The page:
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A Nepali stomach in a foreign land

Bibek Bhandari

 
Miles away from home when your tummy growls, you can’t help but remember all those delicacies your mom used to feed you with love, especially daal, bhaat, tarkari, the diet of every Nepali. If you’re thinking, when you can opt for burgers and pizzas from Mc Donald’s or KFC who needs daal-bhat? Well in course of time burgers seem burden to your belly and pizzas with any kind of topping will fail to get your attention! Slowly, you elude your affair wi
th the fast-food and the love for daal-bhat escalates. Pots and pans become your peeps and you seem to like the part of the house you so often avoided - the kitchen.

For some cooking might be the favorite pastime, for the rest the kitchen might be the last place on earth you’d want to be. But spending time in the kitchen becomes a compulsion, not an option, when you leave your haven - home.

Cooking daal, bhaat, tarkari in an alien land where the native diet is unalike might seem eerie. But a hungry-man got to do what a hungry-man got to do, so you can’t abstain from cooking your version of the Nepali food.

The first attempts of your culinary practice might not meet your expectations. With high hopes and many trials, sometimes even burning your hands and cutting your fingers, you might just prepare the three-course gourmet to satisfy your appetite. Thought it might lack the tang from home, you’ll eventually like and appreciate your culinary practice, which might need to be honed further.


One might wonder where the ingredients can be found. Apparently, you wouldn’t have to go far- thanks to globalization and international commerce. There are many stores owned by Indians, Pakistanis, Bangladeshis and even Nepalis right around the intersections. You probably wouldn’t have imagined that you could find a mini Ason in America, but it exists. Vietnamese stores are another option to get your groceries for Nepali food, especially when it comes to mo
mo. You can find momo wrappers to minced meat and anything you would have thought that you’d only get it in Nepal. They’re all just a walk away or you can even order them online. Obtaining local groceries is that easy at the tip of your credit card.

  Getting groceries and cooking becomes a ritual. Rules are set in the house, especially when you live with your roomies and there is division of labor and specialization of work. Household chores are parted from dishwashing to cleaning but when it comes to cooking, everyone wants their favorite chef to cook for them- the one who cooks the best. So fingers point at the best chef and the rest is in his hands.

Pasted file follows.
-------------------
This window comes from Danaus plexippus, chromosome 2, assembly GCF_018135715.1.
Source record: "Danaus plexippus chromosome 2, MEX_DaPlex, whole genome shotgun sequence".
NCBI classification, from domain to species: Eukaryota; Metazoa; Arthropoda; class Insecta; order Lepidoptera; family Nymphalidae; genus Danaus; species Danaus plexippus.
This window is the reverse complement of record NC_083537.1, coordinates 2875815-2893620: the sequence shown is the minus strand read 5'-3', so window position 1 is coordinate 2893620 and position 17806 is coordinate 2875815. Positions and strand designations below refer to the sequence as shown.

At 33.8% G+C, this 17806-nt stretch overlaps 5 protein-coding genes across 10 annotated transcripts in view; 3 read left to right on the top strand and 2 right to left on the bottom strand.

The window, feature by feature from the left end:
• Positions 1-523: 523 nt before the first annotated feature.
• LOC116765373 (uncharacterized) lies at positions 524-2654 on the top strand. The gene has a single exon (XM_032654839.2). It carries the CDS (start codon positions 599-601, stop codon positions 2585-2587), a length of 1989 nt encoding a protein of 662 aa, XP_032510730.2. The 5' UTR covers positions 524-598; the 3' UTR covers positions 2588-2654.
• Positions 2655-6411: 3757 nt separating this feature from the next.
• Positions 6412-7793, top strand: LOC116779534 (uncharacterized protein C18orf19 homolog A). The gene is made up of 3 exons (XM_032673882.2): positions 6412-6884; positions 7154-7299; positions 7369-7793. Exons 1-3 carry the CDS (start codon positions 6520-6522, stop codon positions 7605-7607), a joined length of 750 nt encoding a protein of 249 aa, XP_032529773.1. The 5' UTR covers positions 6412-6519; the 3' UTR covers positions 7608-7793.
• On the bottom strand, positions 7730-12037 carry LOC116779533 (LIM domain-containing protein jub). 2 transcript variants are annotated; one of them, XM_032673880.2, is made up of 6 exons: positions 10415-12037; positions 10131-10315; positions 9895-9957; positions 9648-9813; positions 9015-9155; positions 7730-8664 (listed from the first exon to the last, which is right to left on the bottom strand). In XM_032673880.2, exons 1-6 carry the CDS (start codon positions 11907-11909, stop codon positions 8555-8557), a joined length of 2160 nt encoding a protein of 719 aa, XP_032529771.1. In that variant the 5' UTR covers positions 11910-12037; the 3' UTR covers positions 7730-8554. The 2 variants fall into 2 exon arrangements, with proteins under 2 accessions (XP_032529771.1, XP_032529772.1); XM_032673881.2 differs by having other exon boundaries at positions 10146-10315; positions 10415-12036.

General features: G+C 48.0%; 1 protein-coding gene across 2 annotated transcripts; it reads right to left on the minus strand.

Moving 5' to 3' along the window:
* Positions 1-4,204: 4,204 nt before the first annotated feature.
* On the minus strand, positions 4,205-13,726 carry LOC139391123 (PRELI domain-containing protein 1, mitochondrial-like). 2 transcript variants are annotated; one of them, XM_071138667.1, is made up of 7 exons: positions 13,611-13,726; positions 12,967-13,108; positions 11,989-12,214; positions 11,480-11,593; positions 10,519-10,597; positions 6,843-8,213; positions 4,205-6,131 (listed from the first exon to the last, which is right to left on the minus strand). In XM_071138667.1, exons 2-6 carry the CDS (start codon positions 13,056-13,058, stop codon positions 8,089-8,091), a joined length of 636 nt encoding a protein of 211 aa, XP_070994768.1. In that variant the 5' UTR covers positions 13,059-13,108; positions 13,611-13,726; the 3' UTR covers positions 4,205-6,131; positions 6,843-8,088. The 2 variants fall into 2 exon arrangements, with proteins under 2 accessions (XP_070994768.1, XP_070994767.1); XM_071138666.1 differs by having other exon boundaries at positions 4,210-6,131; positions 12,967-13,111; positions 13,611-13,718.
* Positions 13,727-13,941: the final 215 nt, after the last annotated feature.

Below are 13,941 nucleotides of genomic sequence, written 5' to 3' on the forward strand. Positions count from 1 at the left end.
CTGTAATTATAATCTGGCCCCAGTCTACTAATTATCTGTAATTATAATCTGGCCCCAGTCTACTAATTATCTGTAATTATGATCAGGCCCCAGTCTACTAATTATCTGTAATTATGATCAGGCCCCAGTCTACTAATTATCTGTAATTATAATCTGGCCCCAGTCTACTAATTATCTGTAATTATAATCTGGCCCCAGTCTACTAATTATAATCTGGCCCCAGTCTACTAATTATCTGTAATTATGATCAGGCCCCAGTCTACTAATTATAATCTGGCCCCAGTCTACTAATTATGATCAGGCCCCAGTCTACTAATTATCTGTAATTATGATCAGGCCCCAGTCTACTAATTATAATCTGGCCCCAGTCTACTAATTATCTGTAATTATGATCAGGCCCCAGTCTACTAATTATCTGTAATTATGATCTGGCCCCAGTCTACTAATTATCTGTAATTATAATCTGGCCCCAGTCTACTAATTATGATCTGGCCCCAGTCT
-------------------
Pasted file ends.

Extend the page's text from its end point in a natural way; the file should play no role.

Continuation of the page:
Everyday or say most of the times there is a cookout. Friends gather around pumping up 1974
AD in their computer with aprons and knives as their company. There are eyes loading with tears because of the onions, while there’s another busy cutting chunks of chicken, there’s some others lending a hand to make aloo-tarkari and some just boozing. After hours of chopping, mincing, frying, steaming, the food is ready. The Nepalese do what they’re best at- cooking Nepali food.

The aroma of the spices engulfs the room and the hungry stomachs are lured by it. Slowly they creep into the kitchen and grab their shares. Comments are passed and remarks made with each handful of everyone’s favorite- daal, bhat, tarkari. In no time the stomachs are full and the plates empty. Each grain of rice, every drop of daal and every piece of chicken is swallowed up. The food is over but the tang remains in the tip of their tongue.

The cooking affair continues day after night for the thousands of Nepalis who have been trying to make a foreign land their home.


The cook peeks at the once full pots and pans and hopes for some remains for the following day. Unfortunately, he will have to cook again the next day. The cooking affair continues day after night for the thousands of Nepalis who have been trying to make a foreign land their home.

Daal-bhat tends to remind us to stick to our Nepali roots as the taste takes us back to Nepal, where we belong. Although the essence of home might be missing, the flavors somehow evoke the sentiments within one. Lucky are people who can still cook and eat daal, bhat, tarkari amidst a heap of burgers and pizzas. In a foreign land, it’s definitely a treat for the tummy! No matter what or where, daal bhaat tarkari will always remain every Nepali’s favorite affair.
 
Bibek Bhandari is a student of International Communications in the U.S.A

 
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